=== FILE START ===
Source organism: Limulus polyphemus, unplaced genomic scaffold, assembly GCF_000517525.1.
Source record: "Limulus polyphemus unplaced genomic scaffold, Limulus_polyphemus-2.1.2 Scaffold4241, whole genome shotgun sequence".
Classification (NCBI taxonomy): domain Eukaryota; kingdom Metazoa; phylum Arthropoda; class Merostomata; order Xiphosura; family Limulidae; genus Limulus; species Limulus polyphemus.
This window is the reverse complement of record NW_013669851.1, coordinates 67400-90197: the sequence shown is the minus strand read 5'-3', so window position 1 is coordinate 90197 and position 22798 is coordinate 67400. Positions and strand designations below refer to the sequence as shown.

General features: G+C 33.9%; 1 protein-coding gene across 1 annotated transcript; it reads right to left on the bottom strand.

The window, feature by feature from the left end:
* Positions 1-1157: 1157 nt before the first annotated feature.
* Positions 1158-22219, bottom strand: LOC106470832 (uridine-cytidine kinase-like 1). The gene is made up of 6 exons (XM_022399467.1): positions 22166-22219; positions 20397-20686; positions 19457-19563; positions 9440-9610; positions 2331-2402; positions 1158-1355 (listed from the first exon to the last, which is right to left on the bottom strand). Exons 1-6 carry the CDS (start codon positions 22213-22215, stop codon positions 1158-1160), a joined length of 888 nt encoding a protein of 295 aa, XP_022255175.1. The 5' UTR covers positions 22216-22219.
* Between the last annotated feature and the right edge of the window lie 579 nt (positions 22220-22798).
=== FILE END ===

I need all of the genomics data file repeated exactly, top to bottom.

Source organism: Limulus polyphemus, unplaced genomic scaffold, assembly GCF_000517525.1.
Source record: "Limulus polyphemus unplaced genomic scaffold, Limulus_polyphemus-2.1.2 Scaffold4241, whole genome shotgun sequence".
Classification (NCBI taxonomy): domain Eukaryota; kingdom Metazoa; phylum Arthropoda; class Merostomata; order Xiphosura; family Limulidae; genus Limulus; species Limulus polyphemus.
This window is the reverse complement of record NW_013669851.1, coordinates 67400-90197: the sequence shown is the minus strand read 5'-3', so window position 1 is coordinate 90197 and position 22798 is coordinate 67400. Positions and strand designations below refer to the sequence as shown.

General features: G+C 33.9%; 1 protein-coding gene across 1 annotated transcript; it reads right to left on the bottom strand.

The window, feature by feature from the left end:
* Positions 1-1157: 1157 nt before the first annotated feature.
* Positions 1158-22219, bottom strand: LOC106470832 (uridine-cytidine kinase-like 1). The gene is made up of 6 exons (XM_022399467.1): positions 22166-22219; positions 20397-20686; positions 19457-19563; positions 9440-9610; positions 2331-2402; positions 1158-1355 (listed from the first exon to the last, which is right to left on the bottom strand). Exons 1-6 carry the CDS (start codon positions 22213-22215, stop codon positions 1158-1160), a joined length of 888 nt encoding a protein of 295 aa, XP_022255175.1. The 5' UTR covers positions 22216-22219.
* Between the last annotated feature and the right edge of the window lie 579 nt (positions 22220-22798).